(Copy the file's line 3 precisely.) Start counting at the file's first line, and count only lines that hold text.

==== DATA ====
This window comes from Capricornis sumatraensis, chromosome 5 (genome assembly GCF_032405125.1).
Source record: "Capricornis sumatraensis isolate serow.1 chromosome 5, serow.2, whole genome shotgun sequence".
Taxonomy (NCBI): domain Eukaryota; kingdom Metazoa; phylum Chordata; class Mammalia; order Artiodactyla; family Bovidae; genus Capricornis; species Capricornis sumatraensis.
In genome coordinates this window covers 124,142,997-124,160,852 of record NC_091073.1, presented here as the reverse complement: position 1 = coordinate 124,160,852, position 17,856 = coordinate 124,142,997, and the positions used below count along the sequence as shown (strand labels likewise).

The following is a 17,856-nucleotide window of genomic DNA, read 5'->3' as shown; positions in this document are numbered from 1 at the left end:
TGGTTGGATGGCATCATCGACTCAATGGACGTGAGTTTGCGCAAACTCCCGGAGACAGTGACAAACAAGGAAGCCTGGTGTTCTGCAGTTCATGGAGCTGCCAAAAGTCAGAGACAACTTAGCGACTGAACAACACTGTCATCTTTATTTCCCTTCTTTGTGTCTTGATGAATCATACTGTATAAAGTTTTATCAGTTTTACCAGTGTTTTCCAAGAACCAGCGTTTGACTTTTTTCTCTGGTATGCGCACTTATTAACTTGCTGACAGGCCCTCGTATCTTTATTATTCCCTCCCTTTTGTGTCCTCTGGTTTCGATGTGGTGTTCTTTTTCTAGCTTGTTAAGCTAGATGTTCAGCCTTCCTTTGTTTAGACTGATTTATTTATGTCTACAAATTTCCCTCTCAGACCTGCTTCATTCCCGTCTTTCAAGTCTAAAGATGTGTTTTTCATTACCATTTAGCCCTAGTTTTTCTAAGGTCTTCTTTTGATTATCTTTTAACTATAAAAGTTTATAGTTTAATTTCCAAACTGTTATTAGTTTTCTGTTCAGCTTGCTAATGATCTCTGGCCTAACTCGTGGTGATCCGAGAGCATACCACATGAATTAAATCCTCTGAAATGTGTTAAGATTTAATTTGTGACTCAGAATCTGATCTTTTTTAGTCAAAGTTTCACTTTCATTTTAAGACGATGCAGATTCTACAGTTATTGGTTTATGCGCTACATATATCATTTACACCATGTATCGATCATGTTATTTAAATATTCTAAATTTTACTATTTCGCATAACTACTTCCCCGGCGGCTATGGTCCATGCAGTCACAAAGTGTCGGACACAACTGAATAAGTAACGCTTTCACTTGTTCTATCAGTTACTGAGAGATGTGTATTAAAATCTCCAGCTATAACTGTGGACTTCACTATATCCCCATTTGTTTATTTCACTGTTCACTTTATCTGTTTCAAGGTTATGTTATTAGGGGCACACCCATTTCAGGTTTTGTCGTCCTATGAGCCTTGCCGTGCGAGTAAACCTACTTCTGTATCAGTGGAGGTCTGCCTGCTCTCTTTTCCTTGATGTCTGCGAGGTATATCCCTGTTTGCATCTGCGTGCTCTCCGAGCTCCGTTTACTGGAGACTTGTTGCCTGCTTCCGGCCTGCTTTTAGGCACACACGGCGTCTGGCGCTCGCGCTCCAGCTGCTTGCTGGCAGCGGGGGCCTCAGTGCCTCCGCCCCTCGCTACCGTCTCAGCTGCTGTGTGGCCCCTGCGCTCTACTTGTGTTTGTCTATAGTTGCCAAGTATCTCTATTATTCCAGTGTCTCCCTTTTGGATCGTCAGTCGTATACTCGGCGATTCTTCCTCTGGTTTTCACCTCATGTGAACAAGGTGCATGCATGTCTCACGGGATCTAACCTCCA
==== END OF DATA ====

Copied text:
Taxonomy (NCBI): domain Eukaryota; kingdom Metazoa; phylum Chordata; class Mammalia; order Artiodactyla; family Bovidae; genus Capricornis; species Capricornis sumatraensis.